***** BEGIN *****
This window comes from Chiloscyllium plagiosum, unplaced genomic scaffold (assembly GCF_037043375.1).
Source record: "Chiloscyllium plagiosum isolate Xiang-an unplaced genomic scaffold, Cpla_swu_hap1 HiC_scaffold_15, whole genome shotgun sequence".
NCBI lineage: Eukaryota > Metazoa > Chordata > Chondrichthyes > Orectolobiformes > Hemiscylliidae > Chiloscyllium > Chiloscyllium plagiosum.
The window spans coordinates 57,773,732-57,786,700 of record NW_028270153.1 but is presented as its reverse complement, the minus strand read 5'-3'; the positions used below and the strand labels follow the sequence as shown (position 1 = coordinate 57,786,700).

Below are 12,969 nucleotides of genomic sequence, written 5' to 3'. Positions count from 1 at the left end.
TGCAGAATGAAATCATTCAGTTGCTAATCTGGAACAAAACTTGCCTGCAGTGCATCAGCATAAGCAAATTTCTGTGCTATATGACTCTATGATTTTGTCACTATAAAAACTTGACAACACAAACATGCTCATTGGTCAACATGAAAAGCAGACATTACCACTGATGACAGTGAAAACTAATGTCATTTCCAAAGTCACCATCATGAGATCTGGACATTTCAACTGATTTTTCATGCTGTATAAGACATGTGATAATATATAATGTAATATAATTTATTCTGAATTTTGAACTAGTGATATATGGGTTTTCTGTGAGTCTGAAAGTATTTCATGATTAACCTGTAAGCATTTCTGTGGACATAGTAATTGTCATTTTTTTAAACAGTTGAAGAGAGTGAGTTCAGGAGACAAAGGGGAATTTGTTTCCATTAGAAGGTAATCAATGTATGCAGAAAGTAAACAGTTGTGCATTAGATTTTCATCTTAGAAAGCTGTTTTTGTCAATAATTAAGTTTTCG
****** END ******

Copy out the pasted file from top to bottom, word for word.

This window comes from Chiloscyllium plagiosum, unplaced genomic scaffold (assembly GCF_037043375.1).
Source record: "Chiloscyllium plagiosum isolate Xiang-an unplaced genomic scaffold, Cpla_swu_hap1 HiC_scaffold_15, whole genome shotgun sequence".
NCBI lineage: Eukaryota > Metazoa > Chordata > Chondrichthyes > Orectolobiformes > Hemiscylliidae > Chiloscyllium > Chiloscyllium plagiosum.
The window spans coordinates 57,773,732-57,786,700 of record NW_028270153.1 but is presented as its reverse complement, the minus strand read 5'-3'; the positions used below and the strand labels follow the sequence as shown (position 1 = coordinate 57,786,700).

Below are 12,969 nucleotides of genomic sequence, written 5' to 3'. Positions count from 1 at the left end.
TGCAGAATGAAATCATTCAGTTGCTAATCTGGAACAAAACTTGCCTGCAGTGCATCAGCATAAGCAAATTTCTGTGCTATATGACTCTATGATTTTGTCACTATAAAAACTTGACAACACAAACATGCTCATTGGTCAACATGAAAAGCAGACATTACCACTGATGACAGTGAAAACTAATGTCATTTCCAAAGTCACCATCATGAGATCTGGACATTTCAACTGATTTTTCATGCTGTATAAGACATGTGATAATATATAATGTAATATAATTTATTCTGAATTTTGAACTAGTGATATATGGGTTTTCTGTGAGTCTGAAAGTATTTCATGATTAACCTGTAAGCATTTCTGTGGACATAGTAATTGTCATTTTTTTAAACAGTTGAAGAGAGTGAGTTCAGGAGACAAAGGGGAATTTGTTTCCATTAGAAGGTAATCAATGTATGCAGAAAGTAAACAGTTGTGCATTAGATTTTCATCTTAGAAAGCTGTTTTTGTCAATAATTAAGTTTTCG